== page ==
• Beukeboom, Camiel J.; Burgers, Christian; Szabó, Zsolt P.; Cvejic, Slavica; Lönnqvist, Jan-Erik M.; Welbers, Kasper (2019)
    Research on linguistic biases shows that stereotypic expectancies are implicitly reflected in language and thereby subtly communicated to message recipients. Research on the Negation Bias shows that the use of negations (e.g., not stupid vs. smart) is more pronounced in descriptions of stereotype-inconsistent compared with stereotype-consistent behaviors. This article reports a replication study of the original research conducted in Dutch, using newly developed materials, and in five different languages: English, Dutch, Hungarian, Finnish, and Serbian. The results validate the existence of the Negation Bias in all five languages. This suggests that negation use serves a similar stereotype-maintaining function across language families.
  • Pettersson, Katarina; Sakki, Inari (2017)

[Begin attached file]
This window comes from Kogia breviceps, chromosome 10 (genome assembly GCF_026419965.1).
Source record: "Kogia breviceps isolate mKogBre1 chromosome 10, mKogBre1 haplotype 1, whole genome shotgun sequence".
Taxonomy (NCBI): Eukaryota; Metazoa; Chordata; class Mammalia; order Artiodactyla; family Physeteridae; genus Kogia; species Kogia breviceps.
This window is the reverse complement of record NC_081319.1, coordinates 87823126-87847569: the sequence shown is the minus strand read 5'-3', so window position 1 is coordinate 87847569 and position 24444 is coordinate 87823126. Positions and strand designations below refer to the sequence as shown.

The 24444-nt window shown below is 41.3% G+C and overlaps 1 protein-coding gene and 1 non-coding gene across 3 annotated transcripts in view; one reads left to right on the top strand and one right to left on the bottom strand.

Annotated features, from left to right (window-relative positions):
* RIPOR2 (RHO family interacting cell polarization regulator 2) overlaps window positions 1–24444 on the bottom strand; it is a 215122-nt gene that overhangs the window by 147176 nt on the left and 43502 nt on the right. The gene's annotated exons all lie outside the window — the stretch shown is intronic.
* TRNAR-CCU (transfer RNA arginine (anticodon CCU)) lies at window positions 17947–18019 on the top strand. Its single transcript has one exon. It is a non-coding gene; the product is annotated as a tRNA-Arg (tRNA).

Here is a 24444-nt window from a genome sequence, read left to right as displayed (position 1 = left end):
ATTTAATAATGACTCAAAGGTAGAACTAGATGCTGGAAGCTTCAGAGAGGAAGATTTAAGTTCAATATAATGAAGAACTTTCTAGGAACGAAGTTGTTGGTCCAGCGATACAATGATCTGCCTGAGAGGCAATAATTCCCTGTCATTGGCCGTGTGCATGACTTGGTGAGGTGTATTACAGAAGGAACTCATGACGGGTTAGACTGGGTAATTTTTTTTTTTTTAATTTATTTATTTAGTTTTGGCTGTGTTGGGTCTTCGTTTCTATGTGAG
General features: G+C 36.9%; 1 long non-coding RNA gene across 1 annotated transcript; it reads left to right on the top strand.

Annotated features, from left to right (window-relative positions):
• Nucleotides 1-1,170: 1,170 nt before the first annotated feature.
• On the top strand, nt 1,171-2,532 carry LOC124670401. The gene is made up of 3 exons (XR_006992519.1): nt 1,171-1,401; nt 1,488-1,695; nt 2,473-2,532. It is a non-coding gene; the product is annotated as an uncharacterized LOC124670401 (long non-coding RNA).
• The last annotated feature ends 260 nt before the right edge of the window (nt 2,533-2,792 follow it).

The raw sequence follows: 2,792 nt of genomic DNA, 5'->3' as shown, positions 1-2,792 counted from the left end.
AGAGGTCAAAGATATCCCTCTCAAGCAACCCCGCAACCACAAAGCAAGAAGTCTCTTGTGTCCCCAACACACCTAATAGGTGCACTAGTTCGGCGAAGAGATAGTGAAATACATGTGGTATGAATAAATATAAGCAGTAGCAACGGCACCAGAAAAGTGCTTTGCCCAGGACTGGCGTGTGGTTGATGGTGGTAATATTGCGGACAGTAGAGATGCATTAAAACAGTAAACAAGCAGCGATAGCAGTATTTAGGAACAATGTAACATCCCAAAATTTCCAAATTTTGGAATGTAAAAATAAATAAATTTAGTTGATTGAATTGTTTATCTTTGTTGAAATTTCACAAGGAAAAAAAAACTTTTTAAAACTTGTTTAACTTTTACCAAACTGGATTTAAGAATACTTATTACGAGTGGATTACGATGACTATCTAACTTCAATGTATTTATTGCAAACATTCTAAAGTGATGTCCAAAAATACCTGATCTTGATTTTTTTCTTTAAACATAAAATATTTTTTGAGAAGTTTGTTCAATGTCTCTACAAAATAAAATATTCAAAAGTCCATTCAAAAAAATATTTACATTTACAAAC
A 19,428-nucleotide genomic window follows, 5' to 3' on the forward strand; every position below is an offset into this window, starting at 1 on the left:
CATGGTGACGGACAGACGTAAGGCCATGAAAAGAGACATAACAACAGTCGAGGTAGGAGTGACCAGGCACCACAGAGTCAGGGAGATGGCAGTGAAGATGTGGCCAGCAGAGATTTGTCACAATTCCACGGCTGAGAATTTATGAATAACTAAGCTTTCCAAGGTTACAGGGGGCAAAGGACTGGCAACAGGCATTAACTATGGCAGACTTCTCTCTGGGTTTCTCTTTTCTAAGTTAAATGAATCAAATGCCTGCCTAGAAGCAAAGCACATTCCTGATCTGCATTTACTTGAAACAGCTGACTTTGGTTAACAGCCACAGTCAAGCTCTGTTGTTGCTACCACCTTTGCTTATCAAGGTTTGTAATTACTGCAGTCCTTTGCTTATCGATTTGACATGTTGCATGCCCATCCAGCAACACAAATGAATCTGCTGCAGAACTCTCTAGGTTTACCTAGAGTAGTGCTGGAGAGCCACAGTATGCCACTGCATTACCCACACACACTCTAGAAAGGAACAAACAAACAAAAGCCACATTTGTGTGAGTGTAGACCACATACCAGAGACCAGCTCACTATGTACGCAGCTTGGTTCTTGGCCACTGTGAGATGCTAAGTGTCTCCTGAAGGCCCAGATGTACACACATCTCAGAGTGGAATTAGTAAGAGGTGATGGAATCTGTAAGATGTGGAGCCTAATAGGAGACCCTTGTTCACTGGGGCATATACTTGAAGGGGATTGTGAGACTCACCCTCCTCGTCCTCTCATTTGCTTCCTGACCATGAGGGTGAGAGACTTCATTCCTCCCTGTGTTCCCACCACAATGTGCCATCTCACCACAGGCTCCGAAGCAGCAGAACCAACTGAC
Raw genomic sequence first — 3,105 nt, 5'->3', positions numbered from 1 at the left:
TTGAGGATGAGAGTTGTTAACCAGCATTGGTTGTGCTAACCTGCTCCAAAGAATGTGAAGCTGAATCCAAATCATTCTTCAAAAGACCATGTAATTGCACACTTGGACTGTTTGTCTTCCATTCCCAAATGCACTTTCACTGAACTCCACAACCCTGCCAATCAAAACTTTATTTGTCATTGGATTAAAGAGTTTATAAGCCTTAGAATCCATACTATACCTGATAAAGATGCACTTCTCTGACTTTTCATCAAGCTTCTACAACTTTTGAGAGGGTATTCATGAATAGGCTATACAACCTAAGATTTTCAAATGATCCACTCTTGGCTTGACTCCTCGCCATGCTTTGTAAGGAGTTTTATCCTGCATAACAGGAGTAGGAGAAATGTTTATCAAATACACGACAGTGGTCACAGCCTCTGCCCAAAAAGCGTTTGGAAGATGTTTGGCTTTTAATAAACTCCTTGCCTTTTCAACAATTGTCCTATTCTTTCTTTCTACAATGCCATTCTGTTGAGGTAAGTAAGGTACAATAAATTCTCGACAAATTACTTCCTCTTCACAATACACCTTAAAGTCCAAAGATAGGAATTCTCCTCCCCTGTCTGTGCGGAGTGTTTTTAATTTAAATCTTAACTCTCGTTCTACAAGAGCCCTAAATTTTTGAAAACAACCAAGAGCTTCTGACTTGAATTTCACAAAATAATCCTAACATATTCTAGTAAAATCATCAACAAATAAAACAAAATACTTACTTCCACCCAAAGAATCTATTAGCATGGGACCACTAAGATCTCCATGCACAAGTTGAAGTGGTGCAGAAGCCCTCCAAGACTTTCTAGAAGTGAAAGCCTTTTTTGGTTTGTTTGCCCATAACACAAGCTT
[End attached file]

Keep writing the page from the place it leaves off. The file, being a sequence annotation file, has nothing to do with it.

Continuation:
Political blogs have come to constitute important channels for expressing nationalist and anti-immigration political views. The new forms that this rhetoric may take, comprising an intricate intermingling of verbal, digital, (audio-)visual, and communicative elements, present challenges for qualitative research. In this article we propose a way for analysing this new" nationalist political discourse from a qualitative social psychological perspective. The suggested approach combines analytical procedures form critical discursive and rhetorical psychology with social semiotic and rhetorical studies of images, completed with analytical tools and concepts from narrative psychology and research into online political communication. Using two empirical examples of nationalist and anti-immigration political blog-entries written during the 2015 refugee crisis," we show this approach enables the researcher to adequately study how such political messages are conveyed through the multitude of elements provided by the blogs. In so doing, our ultimate goal is to contribute to the analytical capacity of qualitative social psychological research into contemporary political communication and persuasion.